Zapotec and Mixtec

Zapotec and Mixtec


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AD 300–1524 Indians who built their religious center of Monte Alban 1000–500 BC on a mountain top which they flattened themselves. They farmed, used a calendar, and wrote using hieroglyphics. Elaborate Zapotec tombs suggest that they believed in an afterlife. Mixtec Indians from western Oaxaca occupied the Zapotec “city” of Monte Alban before AD 1 and after 900.
References in periodicals archive ?
42) Although this reading emphasizes Nahuatl deity names, the four direction structure of the Mexica cosmos also integrates many shared elements with the related Zapotec and Mixtec calendars and cosmologies.
The creation and re-creation of ethnicity: Lessons from the Zapotec and Mixtec of Oaxaca.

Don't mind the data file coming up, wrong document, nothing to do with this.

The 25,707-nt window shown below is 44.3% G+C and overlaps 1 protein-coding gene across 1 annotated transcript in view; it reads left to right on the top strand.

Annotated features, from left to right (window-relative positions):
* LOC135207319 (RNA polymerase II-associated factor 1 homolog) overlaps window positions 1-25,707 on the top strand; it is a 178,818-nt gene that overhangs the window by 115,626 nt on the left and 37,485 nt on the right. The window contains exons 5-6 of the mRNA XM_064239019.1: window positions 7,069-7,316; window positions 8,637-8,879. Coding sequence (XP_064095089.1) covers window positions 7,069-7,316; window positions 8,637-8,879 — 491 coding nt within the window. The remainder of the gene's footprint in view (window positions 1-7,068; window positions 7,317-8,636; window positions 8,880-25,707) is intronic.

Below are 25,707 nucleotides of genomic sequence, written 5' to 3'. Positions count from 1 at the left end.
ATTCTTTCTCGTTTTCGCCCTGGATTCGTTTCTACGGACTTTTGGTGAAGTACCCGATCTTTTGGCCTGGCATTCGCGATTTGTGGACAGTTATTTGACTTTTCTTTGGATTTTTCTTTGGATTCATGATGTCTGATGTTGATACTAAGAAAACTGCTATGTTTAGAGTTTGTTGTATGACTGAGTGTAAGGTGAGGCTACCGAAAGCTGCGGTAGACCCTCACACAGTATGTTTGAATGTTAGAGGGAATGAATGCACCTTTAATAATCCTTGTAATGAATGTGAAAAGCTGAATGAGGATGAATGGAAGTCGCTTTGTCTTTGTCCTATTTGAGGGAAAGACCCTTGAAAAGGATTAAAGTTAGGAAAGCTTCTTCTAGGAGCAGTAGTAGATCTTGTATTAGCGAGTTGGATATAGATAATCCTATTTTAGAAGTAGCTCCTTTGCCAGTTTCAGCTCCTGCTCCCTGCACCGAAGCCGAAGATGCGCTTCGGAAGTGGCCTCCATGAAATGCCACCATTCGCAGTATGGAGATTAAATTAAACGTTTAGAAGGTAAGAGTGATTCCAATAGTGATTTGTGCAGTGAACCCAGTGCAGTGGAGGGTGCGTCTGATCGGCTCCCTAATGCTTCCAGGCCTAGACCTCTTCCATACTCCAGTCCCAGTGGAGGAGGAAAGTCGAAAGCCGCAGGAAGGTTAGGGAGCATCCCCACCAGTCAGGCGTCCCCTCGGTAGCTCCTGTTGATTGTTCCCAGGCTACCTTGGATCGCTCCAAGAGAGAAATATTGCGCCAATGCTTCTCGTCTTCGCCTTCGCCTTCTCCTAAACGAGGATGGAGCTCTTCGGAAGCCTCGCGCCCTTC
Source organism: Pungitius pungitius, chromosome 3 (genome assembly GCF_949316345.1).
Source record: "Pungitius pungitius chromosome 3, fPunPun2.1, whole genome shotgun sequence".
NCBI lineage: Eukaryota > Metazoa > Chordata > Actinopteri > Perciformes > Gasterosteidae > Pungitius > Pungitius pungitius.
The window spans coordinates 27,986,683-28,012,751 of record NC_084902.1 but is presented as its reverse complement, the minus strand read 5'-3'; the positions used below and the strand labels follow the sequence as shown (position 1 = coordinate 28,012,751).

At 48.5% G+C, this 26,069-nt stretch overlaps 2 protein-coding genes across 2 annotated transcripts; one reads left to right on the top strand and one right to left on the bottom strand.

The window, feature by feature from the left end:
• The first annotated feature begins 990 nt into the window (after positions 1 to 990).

Just outside the city along the road to Teotitlan, visitors will find the Zapotec and Mixtec ruins of Mitla and Yagul, and just a bit further on is Hierve el Agua, a kind of giant outdoor stalagmite in the form of a frozen waterfall.
This allows small numbers of visitors to witness grass-roots Zapotec and Mixtec celebrations without crushing them with cameras.
Thereafter, rulers from the Zapotec and Mixtec (pronounced "meesh-tek") cultures apparently vied for control of Oaxaca and surrounding areas until the Spanish took over in 1521.
Scarborough and Wilcox's collection includes fifteen of the twenty-four papers originally given, of which six are on the non-Maya ballgame of northern Mesoamerica, from the tlacho of Jalisco and the simple courts of the Hohokam in Arizona, to the complex architecture of the Zapotec and Mixtec ballcourts in Oaxaca.